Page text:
O*NET is a trademark of the U.S. Department of Labor, Employment and Training Administration.The importance ratings on this page are derived from the US Department of Labor O*NET Database Version 21.2, 49-9091.00 - Coin, Vending, and Amusement Machine Servicers and Repairers.
Learn about the daily activities, and physical and social demands faced by workers. Explore the values and work styles that workers rate as most important.
The work activities workers rate as most important are shown below.
Inspecting equipment, structures, or materials for errors, problems or defects.
Using hands and arms in handling, installing, positioning, and moving materials, and manipulating things.
Running, manoeuvring, navigating, or driving things like forklifts, passenger vehicles, aircraft, or water craft.
Servicing, repairing, adjusting, and testing mechanical machines, devices, moving parts, and equipment.
Performing for, or speaking with, the public. This includes speaking on television, serving customers in restaurants and stores, and receiving clients or guests.
The physical and social demands workers face most often are shown below.
How often do you work in a closed vehicle (e.g., car)?
How much time do you spend using your hands to handle, control, or feel objects, tools or controls?
How often do you work indoors with access to heating or cooling?
How often do you work indoors without heating or cooling (e.g., warehouse without heat)?
How often do you work outdoors, exposed to the weather?
Work values are important to a person’s feeling of satisfaction. All six values are shown below.
Work alone and make decisions. Workers are able to try out their own ideas, make decisions on their own, and work with little or no supervision.
Serve and work with others. Workers usually get along well with each other, do things to help other people, and are rarely pressured to do things that go against their sense of right and wrong.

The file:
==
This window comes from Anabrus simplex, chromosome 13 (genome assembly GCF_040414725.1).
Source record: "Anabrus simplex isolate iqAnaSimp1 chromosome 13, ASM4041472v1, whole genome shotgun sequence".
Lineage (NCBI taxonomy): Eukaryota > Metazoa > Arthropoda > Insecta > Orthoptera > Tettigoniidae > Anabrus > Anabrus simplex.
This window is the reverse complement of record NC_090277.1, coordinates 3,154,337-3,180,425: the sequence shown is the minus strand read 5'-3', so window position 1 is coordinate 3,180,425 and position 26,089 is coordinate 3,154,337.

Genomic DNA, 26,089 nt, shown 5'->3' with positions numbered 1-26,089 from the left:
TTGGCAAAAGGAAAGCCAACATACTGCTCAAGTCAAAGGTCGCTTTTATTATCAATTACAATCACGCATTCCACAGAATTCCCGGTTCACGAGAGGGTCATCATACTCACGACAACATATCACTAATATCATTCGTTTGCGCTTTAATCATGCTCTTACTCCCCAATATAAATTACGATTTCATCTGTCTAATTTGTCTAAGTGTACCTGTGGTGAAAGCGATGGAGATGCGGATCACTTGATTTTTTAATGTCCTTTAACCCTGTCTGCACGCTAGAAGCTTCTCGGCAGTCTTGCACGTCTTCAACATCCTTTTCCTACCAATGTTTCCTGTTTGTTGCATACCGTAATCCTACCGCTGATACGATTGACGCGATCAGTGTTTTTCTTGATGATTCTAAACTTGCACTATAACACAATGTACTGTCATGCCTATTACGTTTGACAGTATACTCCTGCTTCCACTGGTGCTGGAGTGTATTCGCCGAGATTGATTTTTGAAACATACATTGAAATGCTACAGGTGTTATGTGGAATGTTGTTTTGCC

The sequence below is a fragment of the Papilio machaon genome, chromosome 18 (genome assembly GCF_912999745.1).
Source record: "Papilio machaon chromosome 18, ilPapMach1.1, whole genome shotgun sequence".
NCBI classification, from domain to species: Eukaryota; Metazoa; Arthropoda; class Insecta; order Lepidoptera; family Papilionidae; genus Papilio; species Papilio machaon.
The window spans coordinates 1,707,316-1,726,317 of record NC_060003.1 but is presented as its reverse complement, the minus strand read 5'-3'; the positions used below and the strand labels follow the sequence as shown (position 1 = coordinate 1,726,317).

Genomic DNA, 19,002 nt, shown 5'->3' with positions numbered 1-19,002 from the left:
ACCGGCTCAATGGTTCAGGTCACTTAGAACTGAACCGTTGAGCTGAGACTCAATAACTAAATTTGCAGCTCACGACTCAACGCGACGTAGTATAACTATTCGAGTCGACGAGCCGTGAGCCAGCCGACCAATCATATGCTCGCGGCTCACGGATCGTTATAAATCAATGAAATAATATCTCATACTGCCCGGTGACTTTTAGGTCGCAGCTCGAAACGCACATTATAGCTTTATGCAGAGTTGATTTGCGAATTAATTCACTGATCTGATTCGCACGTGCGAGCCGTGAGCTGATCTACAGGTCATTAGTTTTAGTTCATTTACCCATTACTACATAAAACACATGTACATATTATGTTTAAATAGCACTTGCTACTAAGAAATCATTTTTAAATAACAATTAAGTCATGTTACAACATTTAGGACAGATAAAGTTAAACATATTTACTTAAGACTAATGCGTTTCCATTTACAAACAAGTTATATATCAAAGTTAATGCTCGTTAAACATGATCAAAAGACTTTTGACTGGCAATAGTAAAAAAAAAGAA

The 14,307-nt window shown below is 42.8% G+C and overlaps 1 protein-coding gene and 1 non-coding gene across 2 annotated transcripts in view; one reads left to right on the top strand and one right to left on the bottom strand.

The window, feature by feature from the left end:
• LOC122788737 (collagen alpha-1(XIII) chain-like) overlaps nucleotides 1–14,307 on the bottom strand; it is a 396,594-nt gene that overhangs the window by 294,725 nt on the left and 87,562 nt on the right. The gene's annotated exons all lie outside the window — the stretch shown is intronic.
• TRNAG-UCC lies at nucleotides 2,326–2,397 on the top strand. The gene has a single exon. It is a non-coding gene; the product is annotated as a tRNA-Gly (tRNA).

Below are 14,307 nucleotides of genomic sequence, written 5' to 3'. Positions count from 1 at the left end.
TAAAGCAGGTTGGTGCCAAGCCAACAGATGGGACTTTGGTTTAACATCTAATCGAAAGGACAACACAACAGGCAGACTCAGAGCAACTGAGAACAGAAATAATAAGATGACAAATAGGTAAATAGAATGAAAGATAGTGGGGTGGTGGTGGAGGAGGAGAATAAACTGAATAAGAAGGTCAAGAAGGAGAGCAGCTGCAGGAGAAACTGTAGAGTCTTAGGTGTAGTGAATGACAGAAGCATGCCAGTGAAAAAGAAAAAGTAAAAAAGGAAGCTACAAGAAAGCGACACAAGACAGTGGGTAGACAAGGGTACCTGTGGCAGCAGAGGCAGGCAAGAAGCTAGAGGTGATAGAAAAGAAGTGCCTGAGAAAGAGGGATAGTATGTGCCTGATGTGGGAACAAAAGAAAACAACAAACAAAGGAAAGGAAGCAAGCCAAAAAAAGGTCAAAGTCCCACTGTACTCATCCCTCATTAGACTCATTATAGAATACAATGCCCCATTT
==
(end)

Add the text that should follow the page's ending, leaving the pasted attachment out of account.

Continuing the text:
Supportive management that stands behind employees. Workers are treated fairly by their company, they are supported by management, and have supervisors who train them well.
Job security and good working conditions. There is usually a steady flow of interesting work, and the pay and conditions are generally good.
Results oriented. Workers are able to use their strongest abilities, giving them a feeling of accomplishment.
Advancement and the potential to lead. Workers are recognised for the work that they do, they may give directions and instructions to others, and they are looked up to in their company and their community.
Interests are the style or type of work we prefer to do. All interest areas are shown below.
Practical, hands-on work. Often with plants, animals, and materials like wood, tools, and machinery.
Following set procedures and routines. Working with numbers and details more than with ideas, usually following rules.
Ideas and thinking. Searching for facts and figuring out problems in your head.
Starting up and carrying out projects. Leading people and making many decisions. Sometimes require risk taking and often deal with business.
Working with forms, designs and patterns. Often need self-expression and can be done without following rules.
Working with people. Helping or providing service to others.